Razer BlackWidow Ultimate Chroma Keyboard Review
So far in the world of colourful Gaming keyboards we’ve had the Tesoro Lobera Supreme which although a good keyboard in its own right, failed to set our world alight with its illumination, then we had Corsair Gaming K70 RGB featuring the worlds first Cherry MX RGB key switches with a plethora of backlighting choices and a great Gaming keyboard, but let down by its somewhat cumbersome and over complicated software. Now here at pcG, we have the latest by another rather well recognised company, the Razer BlackWidow Ultimate Chroma.
The BlackWidow is a full mechanical keyboard with fully programmable keys with on-the-fly macro recording, five dedicated Gaming (Macro) keys, easy access media keys, Razer green mechanical switches, 10 key rollover (via USB), on-board audio and USB pass through, Gaming mode option, 1000Hz Ultrapolling, as well as a heavily braided fibre cable. All sounds familiar to the Razer BlackWidow Ultimate 2014… So what’s new with the latest version of the BlackWidow? Why Chroma backlighting of course! This used in conjunction with Razer Synapse, allows for customizable backlighting with a choice of 16.8 million colour options and different lighting effects.
‘The Razer BlackWidow mechanical gaming keyboard was first launched in 2010 and quickly became the most popular and highest selling gaming keyboard worldwide, making its mark as the primary choice for eSports athletes. Four years later, the Razer™ Mechanical Switch was introduced, giving the Razer BlackWidow an even greater advantage with the world’s first mechanical switch designed from the ground up specifically for gaming.
Now with Chroma customizable backlighting, this gaming icon is raising the bar once again by introducing individually controlled multi-colour backlit keys that allow for extreme customization. Bearing the distinct Razer BlackWidow design, the Razer BlackWidow Chroma gives you the unbridled freedom to truly express yourself, not just with an impressive spectrum of colours but with personalized lighting controls as well.’
I’m a sucker for shiny things and sparkly lights, so I’m looking forward to this one. 🙂
The Razer BlackWidow Ultimate Chroma Keyboard arrived at pcG in a rather nice satin sheen box. Whilst predominantly black, the front of the box features a large depiction of the keyboard giving an impression of the new Chroma backlighting. We have the familiar bright green Razer name and logo, with BlackWidow Ultimate printed in chrome and the Chroma name in a spectrum of colours. It then goes on to show us the following features:
The front also features a little window over the directional keys so you can test out the Razer Mechanical switches.
Over on the back we have a brief overview of the Razer BlackWidow Ultimate Chroma, detailed description of the all-new Razer Mechanical switches, a specifications list and a plan of the keyboard pinpointing the key features as follows:
In sliding the inner box from the sleeve we get to see one thing that always impresses me and that’s the attention to detail that Razer put into their packaging. In case your wondering what I’m on about, take a look at the box lining. It’s Razer green! 🙂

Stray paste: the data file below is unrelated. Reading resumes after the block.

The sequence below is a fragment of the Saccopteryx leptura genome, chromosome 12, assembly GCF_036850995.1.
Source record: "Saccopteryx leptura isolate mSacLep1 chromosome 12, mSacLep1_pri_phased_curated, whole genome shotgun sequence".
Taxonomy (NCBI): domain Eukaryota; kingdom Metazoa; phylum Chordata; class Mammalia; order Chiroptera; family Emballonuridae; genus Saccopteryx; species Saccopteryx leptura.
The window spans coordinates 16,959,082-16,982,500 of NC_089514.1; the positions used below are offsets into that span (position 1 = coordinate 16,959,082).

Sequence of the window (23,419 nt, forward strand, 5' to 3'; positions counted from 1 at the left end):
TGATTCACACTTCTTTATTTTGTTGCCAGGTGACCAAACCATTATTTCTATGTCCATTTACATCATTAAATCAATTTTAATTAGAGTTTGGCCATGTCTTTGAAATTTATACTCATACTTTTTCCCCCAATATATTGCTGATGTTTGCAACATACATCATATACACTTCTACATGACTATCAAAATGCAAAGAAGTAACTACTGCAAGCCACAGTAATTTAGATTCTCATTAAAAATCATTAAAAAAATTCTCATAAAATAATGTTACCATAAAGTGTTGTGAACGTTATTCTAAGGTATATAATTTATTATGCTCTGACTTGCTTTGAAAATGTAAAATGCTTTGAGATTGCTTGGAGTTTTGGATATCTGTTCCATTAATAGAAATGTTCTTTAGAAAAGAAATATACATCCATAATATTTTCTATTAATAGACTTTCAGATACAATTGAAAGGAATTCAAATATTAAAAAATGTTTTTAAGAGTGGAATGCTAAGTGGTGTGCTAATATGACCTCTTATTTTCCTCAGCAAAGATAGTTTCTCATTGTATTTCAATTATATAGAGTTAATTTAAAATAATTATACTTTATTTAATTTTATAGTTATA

Once removed from the sleeve, we can see the Razer BlackWidow Ultimate Chroma is fairly well packaged using cardboard bumpers to prevent it from moving around in box and a clear plastic cover to help protect it.
Once out of the packaging we get a much clearer look of its contents as follows:
courtesy of Razer
‘All-new Razer Mechanical Switches:
Designed from the ground up specifically for gaming, the all-new Razer Mechanical Switches have an optimized set of actuation and reset points that improve your gaming performance by giving you speed and responsiveness like never before.’
‘Chroma backlighting with 16.8 million customizable colour options:
The Razer BlackWidow Chroma features individually programmable backlit keys with 16.8 million color options, all easily set through Razer Synapse. From preloaded lighting effects for different types of games, to your own custom uniquely programmed palette of colors, you can effortlessly enhance your gaming experience in a way that is unique only to you.’
‘Inter-device colour synchronization
Whether it’s your favourite shade of green or your guild colours, Chroma gives you the freedom to decide. It could be one, three or even thirty-seven colours, with a spectrum of visual effects featuring 16.8 million colours; the possibilities are whatever you can imagine. With inter-device color synchronization, your Razer Chroma enabled Razer gaming weapons will always go together perfectly.’
‘Razer Chroma SDK
All Razer Chroma enabled devices come with an open SDK that will allow game developers to take advantage of the multitude of lighting options available for Chroma by integrating these advanced lighting effects to create in-game lighting alerts or actions per minute lighting features.’
- All New Razer Mechanical Switch – Designed for gaming
- Greater durability – Compared to standard mechanical switches
- Chroma customizable backlighting – With 16.8 Million colour options
- Macro Keys: 5
- Key Switch Type: Razer Mechanical 50g Actuation Force Switch
- Anti-ghosting: Up to 10 keys
- Key Strokes: 60 Million